Kenmore Veterinary Hospital 6630 NE 181st St. Kenmore, WA 98028-4852   Call Us Today! 425-485-6575

We are Open! Offering Curbside Service and Telemedicine at Kenmore Veterinary Hospital

We are OPEN for veterinary care and offering Curbside service to maintain social distance while still offering care for your pets. We offer Telemedicine services to help you decide if a visit is necessary. If your pet has veterinary needs, please call ahead or book a Telemedicine consultation and we will prioritize your pet’s care.

Did you know we have the ability to see a wide range of veterinary care needs including the essential care services below? This is not an all-inclusive list, so please call if you have any questions.

  • Wounds (lacerations/bite wounds)
  • Vomiting/diarrhea
  • Ear infections
  • Skin infections/parasites
  • Lameness/injury
    Urinary tract infections
  • Respiratory disease
  • Vaccines (vital for illness & disease prevention)
  • Flea, Tick, Heartworm prevention
  • End of life care

We have implemented the following safety protocols in accordance with CDC guidelines:

  • It is essential that anyone displaying symptoms of COVID-19 (fever, cough, or shortness of breath), or who has been exposed to anyone with COVID-19, or who has traveled internationally in the last 14 days to please reschedule your appointment for a later date.
  • If above does not apply, please utilize our curbside service. Call us at 425-485-6575 when you arrive in the parking lot and we will come to you to get your pet for the exam. For your convenience, we will take information regarding history and concerns over the phone at the time of your arrival. We will continue to communicate via phone or text regarding treatment and/or results.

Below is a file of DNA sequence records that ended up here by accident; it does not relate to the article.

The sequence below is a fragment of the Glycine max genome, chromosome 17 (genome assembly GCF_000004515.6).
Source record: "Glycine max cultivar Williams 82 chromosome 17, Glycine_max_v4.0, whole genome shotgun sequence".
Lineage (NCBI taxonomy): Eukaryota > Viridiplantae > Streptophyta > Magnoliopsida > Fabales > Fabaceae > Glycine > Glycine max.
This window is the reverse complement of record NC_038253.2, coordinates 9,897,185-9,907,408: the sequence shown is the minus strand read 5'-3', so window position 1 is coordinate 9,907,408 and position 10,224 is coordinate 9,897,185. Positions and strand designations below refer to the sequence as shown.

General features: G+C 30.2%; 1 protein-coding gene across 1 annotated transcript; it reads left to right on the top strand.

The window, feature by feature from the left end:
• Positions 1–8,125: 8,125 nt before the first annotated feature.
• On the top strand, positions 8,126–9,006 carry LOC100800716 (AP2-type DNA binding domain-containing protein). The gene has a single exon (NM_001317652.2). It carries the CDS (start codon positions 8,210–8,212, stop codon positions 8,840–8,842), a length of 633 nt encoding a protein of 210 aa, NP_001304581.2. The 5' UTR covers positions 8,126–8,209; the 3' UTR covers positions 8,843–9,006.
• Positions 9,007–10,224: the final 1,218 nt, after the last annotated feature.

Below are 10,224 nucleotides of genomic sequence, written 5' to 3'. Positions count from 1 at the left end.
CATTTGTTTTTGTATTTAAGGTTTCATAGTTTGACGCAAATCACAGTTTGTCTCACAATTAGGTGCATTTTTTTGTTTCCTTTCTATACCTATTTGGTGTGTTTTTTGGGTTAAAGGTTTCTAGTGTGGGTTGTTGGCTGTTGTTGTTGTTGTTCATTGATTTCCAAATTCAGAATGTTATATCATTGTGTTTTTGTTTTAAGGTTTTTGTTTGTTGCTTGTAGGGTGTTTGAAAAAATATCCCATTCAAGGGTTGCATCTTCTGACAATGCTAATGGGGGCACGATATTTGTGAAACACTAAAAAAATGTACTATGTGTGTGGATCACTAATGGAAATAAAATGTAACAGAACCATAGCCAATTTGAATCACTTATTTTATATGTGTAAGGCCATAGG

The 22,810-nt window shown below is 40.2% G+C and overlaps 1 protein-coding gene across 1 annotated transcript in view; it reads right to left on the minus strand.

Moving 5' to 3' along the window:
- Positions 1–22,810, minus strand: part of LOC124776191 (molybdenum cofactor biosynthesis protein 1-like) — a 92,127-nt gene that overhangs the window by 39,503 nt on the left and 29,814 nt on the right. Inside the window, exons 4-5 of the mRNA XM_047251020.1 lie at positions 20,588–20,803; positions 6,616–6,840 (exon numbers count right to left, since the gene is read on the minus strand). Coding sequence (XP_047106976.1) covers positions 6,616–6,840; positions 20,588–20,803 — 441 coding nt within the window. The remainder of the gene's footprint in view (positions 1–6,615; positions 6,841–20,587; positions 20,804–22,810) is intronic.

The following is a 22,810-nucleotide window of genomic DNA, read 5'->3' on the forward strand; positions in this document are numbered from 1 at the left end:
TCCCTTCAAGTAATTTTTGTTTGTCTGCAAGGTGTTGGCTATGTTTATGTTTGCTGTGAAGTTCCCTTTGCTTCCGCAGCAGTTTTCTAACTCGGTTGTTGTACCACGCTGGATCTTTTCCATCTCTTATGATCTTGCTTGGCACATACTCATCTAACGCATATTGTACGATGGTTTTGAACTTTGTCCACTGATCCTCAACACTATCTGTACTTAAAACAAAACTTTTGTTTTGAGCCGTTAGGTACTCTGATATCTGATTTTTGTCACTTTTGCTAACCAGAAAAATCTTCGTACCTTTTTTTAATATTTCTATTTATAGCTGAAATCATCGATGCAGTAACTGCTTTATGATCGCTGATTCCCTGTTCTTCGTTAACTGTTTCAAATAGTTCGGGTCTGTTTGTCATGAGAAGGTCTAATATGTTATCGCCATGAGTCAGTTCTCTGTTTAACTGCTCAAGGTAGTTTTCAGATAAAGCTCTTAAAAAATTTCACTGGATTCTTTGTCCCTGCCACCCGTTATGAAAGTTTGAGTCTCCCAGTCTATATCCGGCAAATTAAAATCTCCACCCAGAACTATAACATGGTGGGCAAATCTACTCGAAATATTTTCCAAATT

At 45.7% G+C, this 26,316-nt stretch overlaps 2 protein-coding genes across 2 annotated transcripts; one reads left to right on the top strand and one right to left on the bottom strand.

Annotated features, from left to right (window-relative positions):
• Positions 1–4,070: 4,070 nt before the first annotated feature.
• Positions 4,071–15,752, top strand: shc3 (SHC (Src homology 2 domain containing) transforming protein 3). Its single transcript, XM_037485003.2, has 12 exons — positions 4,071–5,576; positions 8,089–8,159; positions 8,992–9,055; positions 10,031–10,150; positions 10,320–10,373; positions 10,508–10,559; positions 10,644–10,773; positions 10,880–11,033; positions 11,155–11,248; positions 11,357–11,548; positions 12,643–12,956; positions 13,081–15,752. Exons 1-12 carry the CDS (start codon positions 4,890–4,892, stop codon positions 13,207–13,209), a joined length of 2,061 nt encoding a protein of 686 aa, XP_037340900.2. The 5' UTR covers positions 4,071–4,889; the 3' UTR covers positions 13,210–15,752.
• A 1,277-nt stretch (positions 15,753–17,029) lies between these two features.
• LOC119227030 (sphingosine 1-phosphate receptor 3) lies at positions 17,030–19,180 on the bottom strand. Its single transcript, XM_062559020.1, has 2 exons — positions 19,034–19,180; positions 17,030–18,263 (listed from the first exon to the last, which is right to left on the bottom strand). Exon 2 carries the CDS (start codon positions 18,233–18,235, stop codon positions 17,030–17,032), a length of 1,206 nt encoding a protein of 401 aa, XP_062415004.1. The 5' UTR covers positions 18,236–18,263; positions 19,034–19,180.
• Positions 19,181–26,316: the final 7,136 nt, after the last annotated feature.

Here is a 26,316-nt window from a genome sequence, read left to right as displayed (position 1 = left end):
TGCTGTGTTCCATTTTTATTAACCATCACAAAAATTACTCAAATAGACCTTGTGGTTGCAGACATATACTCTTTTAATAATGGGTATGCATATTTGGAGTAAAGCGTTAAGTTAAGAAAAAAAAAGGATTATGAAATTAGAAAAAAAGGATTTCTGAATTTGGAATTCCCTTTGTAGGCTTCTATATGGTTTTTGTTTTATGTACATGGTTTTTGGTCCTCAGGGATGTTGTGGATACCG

• For end of life appointments, we will escort you and your loved one directly into the exam room.
  • Emergencies will be assessed immediately upon arrival. Please call ahead, if at all possible, so we know to expect you.
  • For Telemedicine services, please download TeleVet here. This enables our medical staff to assess your pet virtually and there is the ability to share photos and/or video. Let us know if you need help setting up your account.​

Top 10 Toxins You Should Be Aware Of

This information was recently presented at a seminar by Dr. Beth Davidow at ACCESS.

The following list includes some of the common toxins we see in general practice, what the presenting signs are, and finally some resources for you. They are in no particular order.

Marijuana (Cannabis)

ACCESS ER alone saw 51 cases in 2013 and 71+ in 2014. With the legalization of Cannabis and its many forms (inhalant, dried leaves, oils), it makes it easier for pets to be exposed. Clinical signs can last up to 72 hours and include nervousness, disorientation, depression, bradycardia, urine incontinence, hypothermia, ataxia, and nystagmus (rapid eye movement). The oils/butter are particularly toxic.


Xylitol is a sweetener used in many sugarless gums (Orbitz, Trident) and baking products. Xylitol can cause rapid and sever hypoglycemia leading to liver failure. To be sure, check the ingredients list on food labels. It will be listed as xylitol gum. 


Easily the most common toxicity seen in an ER. Clinical signs are agitation, tachycardia, seizures, and potentially death. The Theo Bromine is the toxic ingredient. The highest concentration is in dark (baker’s) chocolate.

Prognosis is dependent on dose amount and time of ingestion. In other words, remember how much and when your pet ate the questionable toxin.

Non-Steroidal Anti-inflammatories (NSAIDS)

NSAIDS include Ibuprofen, Carprofen (Rimadyl), Deracoxib (Deramaxx), Previcoxx, Meloxicam, Piroxicam, Aspirin, and Acetaminophen (different toxicity). These products cause gastrointestinal ulceration, kidney toxicity, and death. Ibuprofen can cause Neurological signs at high doses.